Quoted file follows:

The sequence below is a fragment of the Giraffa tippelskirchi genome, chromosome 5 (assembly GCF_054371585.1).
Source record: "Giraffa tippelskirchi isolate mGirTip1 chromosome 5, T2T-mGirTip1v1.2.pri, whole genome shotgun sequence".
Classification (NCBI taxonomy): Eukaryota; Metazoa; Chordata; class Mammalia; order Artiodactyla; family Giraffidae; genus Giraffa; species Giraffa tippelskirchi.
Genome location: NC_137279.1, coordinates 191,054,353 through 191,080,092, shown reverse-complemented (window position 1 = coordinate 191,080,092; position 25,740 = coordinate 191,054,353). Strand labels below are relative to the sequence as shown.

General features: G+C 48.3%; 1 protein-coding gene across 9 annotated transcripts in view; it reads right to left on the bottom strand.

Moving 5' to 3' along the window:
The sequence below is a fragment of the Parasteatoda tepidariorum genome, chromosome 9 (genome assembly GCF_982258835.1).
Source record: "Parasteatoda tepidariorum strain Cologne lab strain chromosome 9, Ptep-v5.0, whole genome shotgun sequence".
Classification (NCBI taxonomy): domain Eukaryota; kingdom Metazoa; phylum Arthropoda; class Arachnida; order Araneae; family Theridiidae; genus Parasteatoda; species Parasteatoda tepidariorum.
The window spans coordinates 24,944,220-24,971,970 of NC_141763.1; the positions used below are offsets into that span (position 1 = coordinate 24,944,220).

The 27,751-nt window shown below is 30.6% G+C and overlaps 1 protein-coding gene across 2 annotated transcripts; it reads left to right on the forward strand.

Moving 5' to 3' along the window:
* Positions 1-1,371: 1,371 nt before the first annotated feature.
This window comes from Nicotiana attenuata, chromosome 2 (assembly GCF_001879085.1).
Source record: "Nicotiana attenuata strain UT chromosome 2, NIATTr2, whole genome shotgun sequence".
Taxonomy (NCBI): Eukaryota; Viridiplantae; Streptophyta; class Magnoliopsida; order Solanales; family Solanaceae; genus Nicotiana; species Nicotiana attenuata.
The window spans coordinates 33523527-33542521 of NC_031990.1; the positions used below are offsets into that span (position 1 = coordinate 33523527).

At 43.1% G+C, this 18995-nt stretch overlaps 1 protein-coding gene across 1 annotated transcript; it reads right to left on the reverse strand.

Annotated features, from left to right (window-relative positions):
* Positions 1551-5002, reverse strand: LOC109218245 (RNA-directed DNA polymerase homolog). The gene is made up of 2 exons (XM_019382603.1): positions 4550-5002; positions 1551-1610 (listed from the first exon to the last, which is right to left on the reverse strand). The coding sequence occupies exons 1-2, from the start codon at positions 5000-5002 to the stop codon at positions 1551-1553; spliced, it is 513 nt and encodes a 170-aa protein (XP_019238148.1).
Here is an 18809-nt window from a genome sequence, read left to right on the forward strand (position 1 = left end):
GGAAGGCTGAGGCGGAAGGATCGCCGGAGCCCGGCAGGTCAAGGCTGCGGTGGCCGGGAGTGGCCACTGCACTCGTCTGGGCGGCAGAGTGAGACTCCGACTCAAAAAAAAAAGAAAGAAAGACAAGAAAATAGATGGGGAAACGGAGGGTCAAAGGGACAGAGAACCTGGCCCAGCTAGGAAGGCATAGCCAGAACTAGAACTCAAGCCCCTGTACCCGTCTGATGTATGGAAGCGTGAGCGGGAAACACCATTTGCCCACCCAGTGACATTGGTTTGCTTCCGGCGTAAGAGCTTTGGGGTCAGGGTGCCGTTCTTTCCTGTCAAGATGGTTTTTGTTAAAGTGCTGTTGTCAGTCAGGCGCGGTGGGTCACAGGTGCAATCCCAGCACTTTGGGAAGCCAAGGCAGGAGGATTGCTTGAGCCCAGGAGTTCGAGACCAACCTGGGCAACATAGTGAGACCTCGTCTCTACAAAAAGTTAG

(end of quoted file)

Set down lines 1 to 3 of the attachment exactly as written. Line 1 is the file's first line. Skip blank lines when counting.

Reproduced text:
The sequence below is a fragment of the Giraffa tippelskirchi genome, chromosome 5 (assembly GCF_054371585.1).
Source record: "Giraffa tippelskirchi isolate mGirTip1 chromosome 5, T2T-mGirTip1v1.2.pri, whole genome shotgun sequence".
Classification (NCBI taxonomy): Eukaryota; Metazoa; Chordata; class Mammalia; order Artiodactyla; family Giraffidae; genus Giraffa; species Giraffa tippelskirchi.